The Spectator

January 12, 2008

Features

Features

On to South Carolina: Hillary gets back on track

But it’s all still to play for, says James Forsyth. Senator Clinton’s astonishing comeback does not mean that Obama is finished by any means -— and John McCain has injected much-needed energy into the Republican primaries, too

Features

Putin’s Tories: welcome to the Vlad and Dave Show

Denis MacShane says that the Conservatives’ refusal to align themselves with other centre-right parties on the Council of Europe has driven them into a shabby alliance with Russia

Features

When elephants fight, the grass suffers

Aidan Hartley says that the violence in Kenya reflects the failure of the political class: better paid than their European counterparts in a nation where many live on 50p a day

Features

In less than a fortnight I turned down £2 million

Bryan Forbes is drawn into a cyberspace scam by an indignant ‘happily married’ woman who invites him to Madrid to arrange a princely payout

Features

Birth order means more than school or faith

To understand those in power, says Alice Thomson, ask whether they are older or younger siblings. Brown, a middle son, is far less easy-going than Cameron, a youngest son

The Week

Diary

Diary

Years ago my divorce liberated me from many things, not least of which was a wife’s burden of organising the traditional family Christmas.

Diary

Diary

Dianna Rigg on the joys of being out of work and why she is a fatist

Ancient and modern

Ancient & modern

One moment laws against ‘religious hatred’, the next against smoking in cars, now mobile phones. What next?

The Week

Global warning

The medical profession used often to be twitted with the mortality of its own members: for if doctors knew so much, how came it that they died like everyone else?

Letters

Letters

Spectator readers respond to recent articles

The Week

Change you can believe in

The Spectator reflects on the parallels between British and American politics.

Columnists

Any other business

Rock On

Martin Vander Weyer reflects on yesterday's extraordinary general meeting of Northern Rock shareholders and assesses what hopes the shareholders should place in their board.

Politics

British politicians should learn from the American primaries: authenticity wins votes

James Forsyth on the key quality which may determine the result of both the US Presidential election and the next general election

Any other business

The economy in 2008: chilly showers but no hailstorms

Allister Heath forecasts that Britain’s economy will suffer less than America’s, but that homeowners and consumers will still feel the pain — and blame it on Gordon Brown

The Spectator's Notes

The Spectator’s Notes

Charles Moore's reflections on the week

Hugo Rifkind

It occurs to me that, with all this stress, Gordon may be having the time of his life

The assumption, of course, is that Gordon Brown isn’t having much fun.

Columnists

What has sawing a lady in half to do with global warming?

At this time of year, exactly 70 years ago, I was taken to my first exhibition of professional conjuring.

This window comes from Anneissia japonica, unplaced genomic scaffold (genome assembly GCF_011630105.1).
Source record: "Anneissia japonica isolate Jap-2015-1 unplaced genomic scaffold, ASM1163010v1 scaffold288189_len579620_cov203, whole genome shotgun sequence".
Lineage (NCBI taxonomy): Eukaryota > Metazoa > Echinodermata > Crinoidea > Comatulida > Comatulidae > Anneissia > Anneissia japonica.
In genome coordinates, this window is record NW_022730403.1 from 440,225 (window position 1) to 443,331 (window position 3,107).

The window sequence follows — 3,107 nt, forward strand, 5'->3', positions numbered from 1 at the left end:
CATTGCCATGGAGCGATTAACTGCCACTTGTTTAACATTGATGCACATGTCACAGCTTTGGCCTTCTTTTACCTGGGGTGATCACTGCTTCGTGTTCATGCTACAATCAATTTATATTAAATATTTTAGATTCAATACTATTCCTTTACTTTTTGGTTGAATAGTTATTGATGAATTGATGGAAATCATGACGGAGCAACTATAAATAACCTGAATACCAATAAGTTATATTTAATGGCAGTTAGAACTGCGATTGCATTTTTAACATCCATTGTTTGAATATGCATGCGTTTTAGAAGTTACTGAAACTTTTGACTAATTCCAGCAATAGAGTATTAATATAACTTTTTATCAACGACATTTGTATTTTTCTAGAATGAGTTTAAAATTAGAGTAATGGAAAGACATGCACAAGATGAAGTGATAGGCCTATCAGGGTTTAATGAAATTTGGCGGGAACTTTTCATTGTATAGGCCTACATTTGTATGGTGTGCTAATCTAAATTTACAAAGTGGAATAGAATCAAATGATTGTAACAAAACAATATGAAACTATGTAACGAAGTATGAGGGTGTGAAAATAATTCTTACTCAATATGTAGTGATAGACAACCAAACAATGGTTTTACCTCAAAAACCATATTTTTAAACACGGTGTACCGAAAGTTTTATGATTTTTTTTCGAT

Books

Books

Would they have ended up grumpy old men?

Allan Massie wonders what would have happened to those who died young in their old age

Books

By so many, to so few

Christopher Howse reviews a selection of books on the internet

Books

The king of peace

Philip Mansel reviews Lion of Jordan:  The Life of King Hussein in War and Peace by Avi Shlaim

Books

An abstract debate

Carole Angier reviews Homecoming by Bernhard Schlink

Books

Omissions and admissions

Philip Hensher reviews How to Talk about Books

Books

Correction

In last week’s issue the ISBN for A New Waste Land by Michael Horowitz was incorrect. The correct ISBN is…

Arts

Cinema, Dance, Opera

Clemency suggests

January may traditionally be the year’s grimmest month, characterised as it is by broken resolutions, misery-inducing detox diets and frightening…

Arts

Arts Extra: Going Nowhere

La Cenerentola, Royal Opera House; Cecilia Bartoli, Barbican

 

Arts

Fatty but fashionable

Richard Sennettt cuts to the bone

Arts

Addicted to dopamine

How do you stop people taking cocaine? Illegality keeps it at bay a bit. It stops it being quite so…

Arts

Regrets, I’ve had a few…

The Jaguars that got away

Arts

Rallying point

The Best of Top Gear (BBC2)

Arts

Mercantile madness

Bosphorus Battles (Radio Three), Desert Island Discs (Radio 4)

Arts

Bombs and butts

Charlie Wilson’s War

15, Nationwide

Arts

Next stop, Lear

Much Ado About Nothing

Olivier

The Masque of the Red Death

Battersea Arts Centre

The Winter’s Tale

Courtyard Theatre

Arts

Beguiled by a master

Hidden Burne-Jones

Leighton House Museum, 12 Holland Park Road, London W14, until 27 January

Arts feature

Her dark materials

Mary Wakefield talks to Eileen Atkins about acting as an out-of-body experience. Eileen Atkins opens in The Sea at the Theatre Royal Haymarket on 23 January.

Life

Low life

Friends reunited

Jeremy Clarke lives the low life

High life

Name fame

Taki lives the high life

Dear Mary

Dear Mary

Your etiquette questions answered

Mind your language

Mind your language

I was looking at bird-feeders reputed to resist the attentions of squirrels as a suitable present for my husband, who already often sits in his armchair nursing his whisky glass and staring out of the window, when I came across a sinister outrage on the English language.

Diversions

Chess

https://www.spectator.co.uk/chess/2007-07-28.pdf

Diversions

Bridge

https://www.spectator.co.uk/bridge/2007-07-28.pdf

Diversions

Crossword

https://www.spectator.co.uk/crossword/2007-07-28.pdf